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August 15, 2006

Bookish murders - bookshop owners and librarians as detectives: Death of the Party - Carolyn Hart; Murder by the Book - D. R. Meredith; Bookmarked to Die - Jo Dereske

Posted by Helen Szamuely

Death of the Party
by Carolyn Hart
Avon Books, 2005
Paperback, 3.67

Murder by the Book
by D. R. Meredith
Berkley Publishing Group, 2006
Paperback, 3.67

Bookmarked to Die
by Jo Dereske
Avon Books, 2006
Paperback, 3.67

The traditional detective story is alive and well in the United States. In fact, it is flourishing. While British reprints of American novels seem to consist of the tales of a few tough 'tecs - male or female but mostly the latter - and never-ending gruesome tales of serial killers who always seem to target the detective/doctor/forensic scientist, over on the other side of the Pond there are many series of "cosy mysteries". Quite a few of them can now be bought in the UK, certainly in London, in the excellent Murder One bookshop in Charing Cross Road.

The series tend to centre on various communities, which has the extra advantage of the reader being able to travel round the United States without leaving his or her armchair and the detectives have well described jobs and professions. Many of them are women and few are professional investigators. Sometimes the books provide examples of the detective's work, if she is a cook or, as I noticed a little while ago, a candle maker. Needless to say, not all of them are good. In fact, I would go further and point out that the vast majority of these cosy mysteries are extremely bad, being far too cosy and not at all mysterious.

The three books reviewed in this article are the latest examples in three very highly thought of series. Their common theme is bookishness - the heroines are all either bookshop owners or librarians and two of them are particularly interested in detective stories themselves. In fact, an interest in thrillers, mysteries and detective stories is a recurring theme in modern detective novels, though few of these are as entertaining as the adventures of Christie's Tommy and Tuppence Beresford in Partners in Crime.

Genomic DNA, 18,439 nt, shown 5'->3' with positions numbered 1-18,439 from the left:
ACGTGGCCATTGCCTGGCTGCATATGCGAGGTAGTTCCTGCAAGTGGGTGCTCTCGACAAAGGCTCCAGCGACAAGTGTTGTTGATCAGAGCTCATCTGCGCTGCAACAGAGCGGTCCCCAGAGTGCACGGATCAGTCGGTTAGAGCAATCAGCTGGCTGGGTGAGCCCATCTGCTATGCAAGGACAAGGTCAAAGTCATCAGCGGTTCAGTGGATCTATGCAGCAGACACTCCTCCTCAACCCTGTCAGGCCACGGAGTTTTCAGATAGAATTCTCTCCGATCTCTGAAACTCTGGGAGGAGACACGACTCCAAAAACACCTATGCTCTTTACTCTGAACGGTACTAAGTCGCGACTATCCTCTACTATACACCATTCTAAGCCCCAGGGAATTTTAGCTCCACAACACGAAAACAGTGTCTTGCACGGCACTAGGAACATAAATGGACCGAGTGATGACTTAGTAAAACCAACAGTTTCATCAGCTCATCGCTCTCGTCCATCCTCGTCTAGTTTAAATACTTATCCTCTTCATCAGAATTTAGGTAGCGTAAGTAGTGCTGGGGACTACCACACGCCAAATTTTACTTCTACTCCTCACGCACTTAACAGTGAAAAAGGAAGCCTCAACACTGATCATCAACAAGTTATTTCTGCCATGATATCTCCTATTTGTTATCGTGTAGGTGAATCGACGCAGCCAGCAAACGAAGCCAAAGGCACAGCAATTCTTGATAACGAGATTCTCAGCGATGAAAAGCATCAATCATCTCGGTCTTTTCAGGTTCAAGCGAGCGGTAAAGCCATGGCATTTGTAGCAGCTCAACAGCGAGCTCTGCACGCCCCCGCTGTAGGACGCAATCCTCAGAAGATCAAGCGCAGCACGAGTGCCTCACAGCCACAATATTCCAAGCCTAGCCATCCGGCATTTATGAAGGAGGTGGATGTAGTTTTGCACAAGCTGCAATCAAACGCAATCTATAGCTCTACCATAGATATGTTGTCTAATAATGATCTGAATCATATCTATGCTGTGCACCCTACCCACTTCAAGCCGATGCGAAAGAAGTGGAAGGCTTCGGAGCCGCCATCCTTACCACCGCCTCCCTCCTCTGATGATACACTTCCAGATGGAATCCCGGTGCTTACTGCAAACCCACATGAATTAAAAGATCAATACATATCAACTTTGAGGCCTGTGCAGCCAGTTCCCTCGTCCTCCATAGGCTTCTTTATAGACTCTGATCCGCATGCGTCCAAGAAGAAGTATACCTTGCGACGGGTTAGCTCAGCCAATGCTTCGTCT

There is a problem with all these series and it is not simply the fact that after a while the characters cease to interest even the author (as faced by Conan Doyle and Agatha Christie among others). I blame the critics, starting with Julian Symons and his seminal Bloody Murder. As the author of a number of extremely interesting detective novels himself Symons ought to have known better. But he and his many successors have been advocating the theory that the best detective story writers ought to go beyond the genre and write "real" novels. Symons, for example, who always prefers thrillers to detective stories, despite his own achievements, repeatedly shakes his head over someone like Ngaio Marsh failing to transcend the genre.

Transcending the genre is all very well but a good detective story is considerably more difficult to write than a sloppily constructed and written "real" novel. In fact, all that happens is that we get a romance with a little detection thrown in instead of a detective story, not a work of literature. And that is what has befallen many of the series of cosy mysteries.

Carolyn Hart's Death of the Party has her usual couple of sleuths, Max and Annie Darling. She owns a mystery bookshop on the island of Broward Rock, South Carolina, called Death on Demand and he is a would-be crime investigator who also has a dippy but delightful empathetic mother. (To be fair to Ms Hart, Laurel Roethke does come across as delightful, unlike the rather ghastly supposedly charming aristocratic bullies described by Margery Allingham or Ngaio Marsh.) In this book the latter day Nick and Nora Charles (no cocktails, not too many wisecracks but still attractive) go to another island, invited by the owner to find out who had killed her brother-in-law a year previously.

The scene is set for a very traditional murder mystery. The island is cut off as the handyman - who turns out to be a drug smuggler - escapes with the launch, the rowing boat and the ham radio. There are a large number of suspects. Needless to say, another murder happens and . Well, nothing or not much. A good deal of atmospherics, a lot of emotions, various characters painfully enacting their parts but precious little detection for a book that is about 100 pages longer than its predecessors. In the end the murderer, whose identity becomes clear to the reader within the first twenty pages, is uncovered by the sheerest accident and Annie barely escapes with her life. Perhaps, one should be generous and say that the book is teetering between a romance and a detective story. The next one, already advertised, will show us which way Ms Hart will go with this series (she has another one about a journalist turned crime investigator, Henrie O).